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Targeted use of endoscopic CO2 laser cricopharyngeal myotomy for improving swallowing function following head and neck cancer treatment.
J Laryngol Otol. 2014 Dec; 128(12):1105-10.JL

Abstract

BACKGROUND

Cricopharyngeal dysfunction following head and neck cancer treatment may lead to a significant reduction in oral intake. Carbon dioxide laser is an established procedure for the treatment of non-malignant cricopharyngeal disorders. We report our experience of laser cricopharyngeal myotomy with objective swallowing outcome measures, before and after treatment.

METHODS

We identified 11 patients who had undergone carbon dioxide laser cricopharyngeal myotomy for dysphagia following radiotherapy, with or without chemotheraphy between January 2006 and July 2011. We analysed the swallowing outcomes following carbon dioxide laser cricopharyngeal myotomy by retrospective grading of pre- and post-procedure videofluoroscopic swallowing study of liquids, using the validated Modified Barium Swallow Impairment Profile.

RESULTS

The median Modified Barium Swallow Impairment Profile score was 13 pre-myotomy and 10 post-myotomy. This difference between scores was non-significant (p = 0.41). The median, cricopharyngeal-specific Modified Barium Swallow Impairment Profile variables (14 and 17) improved from 3 to 2, but were similarly non-significant (p = 0.16). We observed the improved Modified Barium Swallow Impairment Profile scores post-procedure in the majority of patients.

CONCLUSION

Endoscopic carbon dioxide laser cricopharyngeal myotomy remains a viable option in treatment-related cricopharyngeal dysfunction; its targeted role requires further prospective study. Objective analysis of the technique can be reported using the validated Modified Barium Swallow Impairment Profile.

Authors+Show Affiliations

ENT Department,Sunderland Royal Hospital,UK.Speech and Language Therapy Department,Sunderland Royal Hospital,UK.ENT Department,Sunderland Royal Hospital,UK.ENT Department,Sunderland Royal Hospital,UK.

Pub Type(s)

Journal Article

Language

eng

PubMed ID

25385025

Citation

Dawe, N, et al. "Targeted Use of Endoscopic CO2 Laser Cricopharyngeal Myotomy for Improving Swallowing Function Following Head and Neck Cancer Treatment." The Journal of Laryngology and Otology, vol. 128, no. 12, 2014, pp. 1105-10.
Dawe N, Patterson J, Hamilton D, et al. Targeted use of endoscopic CO2 laser cricopharyngeal myotomy for improving swallowing function following head and neck cancer treatment. J Laryngol Otol. 2014;128(12):1105-10.
Dawe, N., Patterson, J., Hamilton, D., & Hartley, C. (2014). Targeted use of endoscopic CO2 laser cricopharyngeal myotomy for improving swallowing function following head and neck cancer treatment. The Journal of Laryngology and Otology, 128(12), 1105-10. https://doi.org/10.1017/S0022215114002692
Dawe N, et al. Targeted Use of Endoscopic CO2 Laser Cricopharyngeal Myotomy for Improving Swallowing Function Following Head and Neck Cancer Treatment. J Laryngol Otol. 2014;128(12):1105-10. PubMed PMID: 25385025.
* Article titles in AMA citation format should be in sentence-case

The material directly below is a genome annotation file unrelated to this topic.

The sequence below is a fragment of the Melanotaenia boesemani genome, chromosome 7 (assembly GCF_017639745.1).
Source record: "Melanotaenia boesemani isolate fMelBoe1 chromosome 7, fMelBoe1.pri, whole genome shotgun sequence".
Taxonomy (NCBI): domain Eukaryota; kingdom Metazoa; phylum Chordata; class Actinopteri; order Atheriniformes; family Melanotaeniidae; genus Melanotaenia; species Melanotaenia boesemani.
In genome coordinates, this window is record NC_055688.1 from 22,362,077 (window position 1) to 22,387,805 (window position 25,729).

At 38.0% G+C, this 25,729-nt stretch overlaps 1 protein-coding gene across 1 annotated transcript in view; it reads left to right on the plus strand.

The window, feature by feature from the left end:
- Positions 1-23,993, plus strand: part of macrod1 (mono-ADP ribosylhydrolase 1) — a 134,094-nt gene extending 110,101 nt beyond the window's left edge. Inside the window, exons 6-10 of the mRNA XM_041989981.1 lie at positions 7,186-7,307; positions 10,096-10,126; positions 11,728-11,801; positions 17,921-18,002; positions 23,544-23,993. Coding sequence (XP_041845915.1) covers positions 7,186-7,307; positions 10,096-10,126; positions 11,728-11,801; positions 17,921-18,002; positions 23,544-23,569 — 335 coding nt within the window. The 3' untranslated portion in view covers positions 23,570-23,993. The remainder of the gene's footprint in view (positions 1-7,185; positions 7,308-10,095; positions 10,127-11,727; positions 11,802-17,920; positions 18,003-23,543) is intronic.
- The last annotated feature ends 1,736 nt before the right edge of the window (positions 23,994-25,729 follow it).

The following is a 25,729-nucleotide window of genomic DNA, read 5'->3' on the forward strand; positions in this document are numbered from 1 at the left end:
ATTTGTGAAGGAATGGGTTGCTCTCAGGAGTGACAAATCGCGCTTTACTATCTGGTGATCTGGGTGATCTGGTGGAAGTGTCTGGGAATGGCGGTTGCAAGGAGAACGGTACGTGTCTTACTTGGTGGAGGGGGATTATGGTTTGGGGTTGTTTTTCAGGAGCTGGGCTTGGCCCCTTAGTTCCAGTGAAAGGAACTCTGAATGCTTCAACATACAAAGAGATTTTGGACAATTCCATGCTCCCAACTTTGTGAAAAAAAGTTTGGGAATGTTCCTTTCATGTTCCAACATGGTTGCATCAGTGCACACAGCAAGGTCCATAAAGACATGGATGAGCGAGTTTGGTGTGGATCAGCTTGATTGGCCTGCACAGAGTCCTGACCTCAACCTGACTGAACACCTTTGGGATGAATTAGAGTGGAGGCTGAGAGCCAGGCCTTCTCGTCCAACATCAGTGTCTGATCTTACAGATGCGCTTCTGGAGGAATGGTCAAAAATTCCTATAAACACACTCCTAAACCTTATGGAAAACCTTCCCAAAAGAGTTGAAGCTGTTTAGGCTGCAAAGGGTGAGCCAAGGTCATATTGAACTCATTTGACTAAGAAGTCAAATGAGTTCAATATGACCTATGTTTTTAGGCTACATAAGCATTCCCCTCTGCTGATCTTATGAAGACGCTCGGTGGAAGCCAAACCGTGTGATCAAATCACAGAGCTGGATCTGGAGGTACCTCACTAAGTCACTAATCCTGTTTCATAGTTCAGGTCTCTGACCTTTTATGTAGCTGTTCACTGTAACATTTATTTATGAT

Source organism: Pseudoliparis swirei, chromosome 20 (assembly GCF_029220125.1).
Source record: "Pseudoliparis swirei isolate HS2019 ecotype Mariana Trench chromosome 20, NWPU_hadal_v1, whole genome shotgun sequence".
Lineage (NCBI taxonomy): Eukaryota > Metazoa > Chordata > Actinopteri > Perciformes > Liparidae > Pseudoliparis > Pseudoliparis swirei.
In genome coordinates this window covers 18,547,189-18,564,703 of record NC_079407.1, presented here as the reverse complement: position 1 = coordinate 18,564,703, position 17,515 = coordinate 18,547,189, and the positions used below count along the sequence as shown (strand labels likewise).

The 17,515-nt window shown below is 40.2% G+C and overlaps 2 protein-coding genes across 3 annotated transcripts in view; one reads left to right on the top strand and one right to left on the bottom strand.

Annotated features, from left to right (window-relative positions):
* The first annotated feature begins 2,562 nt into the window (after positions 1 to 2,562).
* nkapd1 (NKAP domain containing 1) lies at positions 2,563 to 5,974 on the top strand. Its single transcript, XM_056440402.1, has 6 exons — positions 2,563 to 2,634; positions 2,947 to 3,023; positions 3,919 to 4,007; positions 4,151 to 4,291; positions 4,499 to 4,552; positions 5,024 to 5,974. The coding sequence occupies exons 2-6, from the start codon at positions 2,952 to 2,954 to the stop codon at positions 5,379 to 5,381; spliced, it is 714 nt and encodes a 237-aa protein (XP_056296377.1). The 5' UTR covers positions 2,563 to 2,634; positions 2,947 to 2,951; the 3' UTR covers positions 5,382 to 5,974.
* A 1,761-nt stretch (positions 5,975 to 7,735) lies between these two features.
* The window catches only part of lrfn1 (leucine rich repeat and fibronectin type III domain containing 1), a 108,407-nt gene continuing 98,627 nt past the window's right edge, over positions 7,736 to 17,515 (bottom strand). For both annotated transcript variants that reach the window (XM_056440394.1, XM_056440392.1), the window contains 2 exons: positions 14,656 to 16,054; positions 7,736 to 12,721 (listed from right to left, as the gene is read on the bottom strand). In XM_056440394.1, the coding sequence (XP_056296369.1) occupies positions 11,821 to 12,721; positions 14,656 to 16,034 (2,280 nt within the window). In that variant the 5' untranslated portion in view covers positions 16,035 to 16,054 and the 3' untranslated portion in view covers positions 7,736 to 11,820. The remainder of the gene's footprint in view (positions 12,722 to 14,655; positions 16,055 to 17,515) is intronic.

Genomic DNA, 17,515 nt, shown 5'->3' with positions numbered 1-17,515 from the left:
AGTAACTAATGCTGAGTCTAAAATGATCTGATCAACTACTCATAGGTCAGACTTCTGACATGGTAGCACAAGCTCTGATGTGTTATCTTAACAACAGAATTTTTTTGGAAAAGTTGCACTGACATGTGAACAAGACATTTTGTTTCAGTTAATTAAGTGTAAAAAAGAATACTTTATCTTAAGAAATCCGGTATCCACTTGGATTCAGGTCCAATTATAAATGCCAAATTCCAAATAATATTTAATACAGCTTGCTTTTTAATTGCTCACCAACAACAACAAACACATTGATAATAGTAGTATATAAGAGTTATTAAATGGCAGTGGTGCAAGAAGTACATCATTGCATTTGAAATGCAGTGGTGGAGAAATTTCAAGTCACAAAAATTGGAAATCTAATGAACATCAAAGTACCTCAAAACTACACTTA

TY - JOUR T1 - Targeted use of endoscopic CO2 laser cricopharyngeal myotomy for improving swallowing function following head and neck cancer treatment. AU - Dawe,N, AU - Patterson,J, AU - Hamilton,D, AU - Hartley,C, Y1 - 2014/11/11/ PY - 2014/11/12/entrez PY - 2014/11/12/pubmed PY - 2015/11/11/medline SP - 1105 EP - 10 JF - The Journal of laryngology and otology JO - J Laryngol Otol VL - 128 IS - 12 N2 - BACKGROUND: Cricopharyngeal dysfunction following head and neck cancer treatment may lead to a significant reduction in oral intake. Carbon dioxide laser is an established procedure for the treatment of non-malignant cricopharyngeal disorders. We report our experience of laser cricopharyngeal myotomy with objective swallowing outcome measures, before and after treatment. METHODS: We identified 11 patients who had undergone carbon dioxide laser cricopharyngeal myotomy for dysphagia following radiotherapy, with or without chemotheraphy between January 2006 and July 2011. We analysed the swallowing outcomes following carbon dioxide laser cricopharyngeal myotomy by retrospective grading of pre- and post-procedure videofluoroscopic swallowing study of liquids, using the validated Modified Barium Swallow Impairment Profile. RESULTS: The median Modified Barium Swallow Impairment Profile score was 13 pre-myotomy and 10 post-myotomy. This difference between scores was non-significant (p = 0.41). The median, cricopharyngeal-specific Modified Barium Swallow Impairment Profile variables (14 and 17) improved from 3 to 2, but were similarly non-significant (p = 0.16). We observed the improved Modified Barium Swallow Impairment Profile scores post-procedure in the majority of patients. CONCLUSION: Endoscopic carbon dioxide laser cricopharyngeal myotomy remains a viable option in treatment-related cricopharyngeal dysfunction; its targeted role requires further prospective study. Objective analysis of the technique can be reported using the validated Modified Barium Swallow Impairment Profile. SN - 1748-5460 UR - https://www.unboundmedicine.com/medline/citation/25385025/Targeted_use_of_endoscopic_CO2_laser_cricopharyngeal_myotomy_for_improving_swallowing_function_following_head_and_neck_cancer_treatment_ L2 - https://www.cambridge.org/core/product/identifier/S0022215114002692/type/journal_article DB - PRIME DP - Unbound Medicine ER -